I say to the noble Baroness that I was alarmed, because I know that, in her heart of hearts, she is very supportive of this. However, her boss Keir Starmer said that he wanted to develop on green land. As my noble friend Lord Deben has just said, our chalk streams are going through highly developed land already. Which side of the fence is the Labour Party on? I hope the noble Baroness will reply.

I will ask of both Front Benches the question I was going to ask of my noble friend the Minister. Are they prepared to give the commitment to our chalk streams that the chalk streams demand? To remedy the chalk stream problem, it is not a question of days, months or years, but of decades, and an awful lot of interests have to be tackled. Unless we can get reassurance that all the parties across the House have that commitment, our chalk streams will not be in the health they should be

Photo of Baroness Bakewell of Hardington Mandeville Baroness Bakewell of Hardington Mandeville Liberal Democrat Lords Spokesperson (Environment, Food and Rural Affairs)

My Lords, I support Amendment 372ZA in the name of the noble Viscount, Lord Trenchard, to which I have added my name. The noble Viscount has introduced his amendment and covered the subject fully, and I agree with all his comments.

Many in this Chamber will remember during the passage of the Agriculture and Environment Acts the debates on the importance of chalk streams, so ably led by my late noble friend Lord Chidgey. If he were here, he would certainly be taking part today. No doubt he is looking down from above on our deliberations today and wishing us well.

Chalk streams are a vital environmental resource and should be protected. Those noble Lords who watched David Attenborough on the “Wild Isles” television programme recently will know that 85%—I hope I have remembered that correctly—of the world’s chalk streams are in the UK. That does not mean that, because we have plenty, we can ignore them; quite the opposite. It means we must preserve them at all costs.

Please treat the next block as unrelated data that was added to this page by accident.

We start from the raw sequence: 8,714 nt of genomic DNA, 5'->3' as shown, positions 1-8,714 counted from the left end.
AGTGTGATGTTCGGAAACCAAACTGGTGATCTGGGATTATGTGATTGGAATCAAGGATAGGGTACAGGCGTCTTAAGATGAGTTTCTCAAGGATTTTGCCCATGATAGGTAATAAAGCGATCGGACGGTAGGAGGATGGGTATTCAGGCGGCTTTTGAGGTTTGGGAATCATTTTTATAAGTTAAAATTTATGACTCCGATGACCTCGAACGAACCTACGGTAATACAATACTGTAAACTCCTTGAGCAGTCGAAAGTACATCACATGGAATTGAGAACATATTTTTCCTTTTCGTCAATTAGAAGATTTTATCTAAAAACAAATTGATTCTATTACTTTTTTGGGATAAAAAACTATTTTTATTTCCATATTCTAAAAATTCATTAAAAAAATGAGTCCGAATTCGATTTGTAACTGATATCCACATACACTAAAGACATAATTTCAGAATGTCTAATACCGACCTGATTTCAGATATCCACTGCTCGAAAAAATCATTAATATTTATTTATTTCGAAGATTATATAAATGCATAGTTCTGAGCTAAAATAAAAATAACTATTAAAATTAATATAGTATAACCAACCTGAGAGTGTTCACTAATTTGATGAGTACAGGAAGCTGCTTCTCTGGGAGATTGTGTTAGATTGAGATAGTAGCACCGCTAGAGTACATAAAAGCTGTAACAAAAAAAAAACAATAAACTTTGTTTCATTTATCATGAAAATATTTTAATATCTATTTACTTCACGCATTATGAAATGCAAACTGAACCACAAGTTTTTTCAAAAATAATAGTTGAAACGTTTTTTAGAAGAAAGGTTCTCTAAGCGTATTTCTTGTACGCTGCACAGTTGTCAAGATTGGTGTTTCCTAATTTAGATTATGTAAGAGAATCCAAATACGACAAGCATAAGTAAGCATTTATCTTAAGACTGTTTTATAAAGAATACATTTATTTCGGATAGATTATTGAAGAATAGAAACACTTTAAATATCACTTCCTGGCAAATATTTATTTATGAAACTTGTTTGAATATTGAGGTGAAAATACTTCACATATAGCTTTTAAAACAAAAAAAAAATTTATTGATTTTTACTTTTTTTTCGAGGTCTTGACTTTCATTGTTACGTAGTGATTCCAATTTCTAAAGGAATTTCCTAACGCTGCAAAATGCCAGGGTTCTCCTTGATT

A year ago, my husband and I moved from our beloved Somerset to Hampshire, partly to be nearer our family. I have discovered, for the first time, the beauty and tranquillity of the county’s chalk streams—the crystal-clear water, the soft babbling sound of the water running over the riverbed and, often, the bright green watercress growing on the edge of the water and the riverbanks.

However, this idyllic description is not the sight that meets the eye in all parts of the country. Many chalk streams suffer from pollution, as the noble Viscount has said, making the waters discoloured and smelly. There have been numerous questions and debates about the effects of foul-smelling sewage discharging into our waterways. Many chalk streams suffer abstraction on a grand scale and the flow of the river is diminished as a result. As we all know, it is often the rate of flow of a stream that helps to keep its waters clear.

While there is currently a chalk river priority habitat in place which recognises their international rarity and biodiversity, this is not protecting them from sewage discharges. However, the chalk stream strategy also has an important part to play. Today’s announcement by the water companies that they plan to tackle the problem of sewage overflows by 2030 through massive investment in sewer upgrades is to be welcomed, but I fear it may be a little while before this is effective in protecting our precious chalk streams, especially from future development pressures.